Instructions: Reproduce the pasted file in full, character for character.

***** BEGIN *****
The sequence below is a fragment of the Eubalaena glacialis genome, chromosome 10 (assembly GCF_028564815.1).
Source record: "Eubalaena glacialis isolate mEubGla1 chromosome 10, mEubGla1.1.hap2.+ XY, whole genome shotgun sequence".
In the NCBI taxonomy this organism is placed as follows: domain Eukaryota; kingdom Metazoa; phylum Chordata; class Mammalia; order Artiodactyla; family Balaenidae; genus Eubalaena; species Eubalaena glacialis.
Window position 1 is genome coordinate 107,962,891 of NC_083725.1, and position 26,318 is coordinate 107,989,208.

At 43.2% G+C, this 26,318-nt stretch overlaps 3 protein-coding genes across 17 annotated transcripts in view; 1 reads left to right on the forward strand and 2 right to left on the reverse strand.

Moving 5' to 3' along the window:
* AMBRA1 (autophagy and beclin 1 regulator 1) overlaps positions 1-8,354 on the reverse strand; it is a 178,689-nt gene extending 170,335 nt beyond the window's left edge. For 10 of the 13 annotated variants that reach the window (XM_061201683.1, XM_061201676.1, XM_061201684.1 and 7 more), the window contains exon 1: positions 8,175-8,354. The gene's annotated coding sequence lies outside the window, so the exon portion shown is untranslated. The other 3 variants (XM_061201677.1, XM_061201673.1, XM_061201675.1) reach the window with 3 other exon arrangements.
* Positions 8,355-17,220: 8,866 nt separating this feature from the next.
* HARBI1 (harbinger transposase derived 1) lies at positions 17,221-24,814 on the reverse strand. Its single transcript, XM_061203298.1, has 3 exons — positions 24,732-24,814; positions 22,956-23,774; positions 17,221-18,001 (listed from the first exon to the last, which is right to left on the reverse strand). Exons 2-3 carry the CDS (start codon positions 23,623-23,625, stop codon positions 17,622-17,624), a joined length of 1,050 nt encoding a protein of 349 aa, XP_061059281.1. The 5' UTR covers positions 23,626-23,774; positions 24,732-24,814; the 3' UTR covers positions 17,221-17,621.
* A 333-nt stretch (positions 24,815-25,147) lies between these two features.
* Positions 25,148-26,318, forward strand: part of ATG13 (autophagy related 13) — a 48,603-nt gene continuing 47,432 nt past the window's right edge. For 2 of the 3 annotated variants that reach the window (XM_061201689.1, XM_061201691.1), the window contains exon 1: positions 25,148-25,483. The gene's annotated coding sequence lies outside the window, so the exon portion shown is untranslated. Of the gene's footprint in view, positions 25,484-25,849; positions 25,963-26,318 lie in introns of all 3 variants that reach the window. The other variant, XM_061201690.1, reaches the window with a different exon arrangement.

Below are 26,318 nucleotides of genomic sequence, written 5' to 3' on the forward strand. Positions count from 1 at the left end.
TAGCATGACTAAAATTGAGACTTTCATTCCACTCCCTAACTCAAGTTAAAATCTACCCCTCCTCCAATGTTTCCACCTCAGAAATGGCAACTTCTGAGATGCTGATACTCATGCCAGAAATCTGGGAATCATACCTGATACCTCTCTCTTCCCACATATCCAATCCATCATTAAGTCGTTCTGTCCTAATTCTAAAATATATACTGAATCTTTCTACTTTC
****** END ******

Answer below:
The sequence below is a fragment of the Eubalaena glacialis genome, chromosome 10 (assembly GCF_028564815.1).
Source record: "Eubalaena glacialis isolate mEubGla1 chromosome 10, mEubGla1.1.hap2.+ XY, whole genome shotgun sequence".
In the NCBI taxonomy this organism is placed as follows: domain Eukaryota; kingdom Metazoa; phylum Chordata; class Mammalia; order Artiodactyla; family Balaenidae; genus Eubalaena; species Eubalaena glacialis.
Window position 1 is genome coordinate 107,962,891 of NC_083725.1, and position 26,318 is coordinate 107,989,208.

At 43.2% G+C, this 26,318-nt stretch overlaps 3 protein-coding genes across 17 annotated transcripts in view; 1 reads left to right on the forward strand and 2 right to left on the reverse strand.

Moving 5' to 3' along the window:
* AMBRA1 (autophagy and beclin 1 regulator 1) overlaps positions 1-8,354 on the reverse strand; it is a 178,689-nt gene extending 170,335 nt beyond the window's left edge. For 10 of the 13 annotated variants that reach the window (XM_061201683.1, XM_061201676.1, XM_061201684.1 and 7 more), the window contains exon 1: positions 8,175-8,354. The gene's annotated coding sequence lies outside the window, so the exon portion shown is untranslated. The other 3 variants (XM_061201677.1, XM_061201673.1, XM_061201675.1) reach the window with 3 other exon arrangements.
* Positions 8,355-17,220: 8,866 nt separating this feature from the next.
* HARBI1 (harbinger transposase derived 1) lies at positions 17,221-24,814 on the reverse strand. Its single transcript, XM_061203298.1, has 3 exons — positions 24,732-24,814; positions 22,956-23,774; positions 17,221-18,001 (listed from the first exon to the last, which is right to left on the reverse strand). Exons 2-3 carry the CDS (start codon positions 23,623-23,625, stop codon positions 17,622-17,624), a joined length of 1,050 nt encoding a protein of 349 aa, XP_061059281.1. The 5' UTR covers positions 23,626-23,774; positions 24,732-24,814; the 3' UTR covers positions 17,221-17,621.
* A 333-nt stretch (positions 24,815-25,147) lies between these two features.
* Positions 25,148-26,318, forward strand: part of ATG13 (autophagy related 13) — a 48,603-nt gene continuing 47,432 nt past the window's right edge. For 2 of the 3 annotated variants that reach the window (XM_061201689.1, XM_061201691.1), the window contains exon 1: positions 25,148-25,483. The gene's annotated coding sequence lies outside the window, so the exon portion shown is untranslated. Of the gene's footprint in view, positions 25,484-25,849; positions 25,963-26,318 lie in introns of all 3 variants that reach the window. The other variant, XM_061201690.1, reaches the window with a different exon arrangement.

Below are 26,318 nucleotides of genomic sequence, written 5' to 3' on the forward strand. Positions count from 1 at the left end.
TAGCATGACTAAAATTGAGACTTTCATTCCACTCCCTAACTCAAGTTAAAATCTACCCCTCCTCCAATGTTTCCACCTCAGAAATGGCAACTTCTGAGATGCTGATACTCATGCCAGAAATCTGGGAATCATACCTGATACCTCTCTCTTCCCACATATCCAATCCATCATTAAGTCGTTCTGTCCTAATTCTAAAATATATACTGAATCTTTCTACTTTC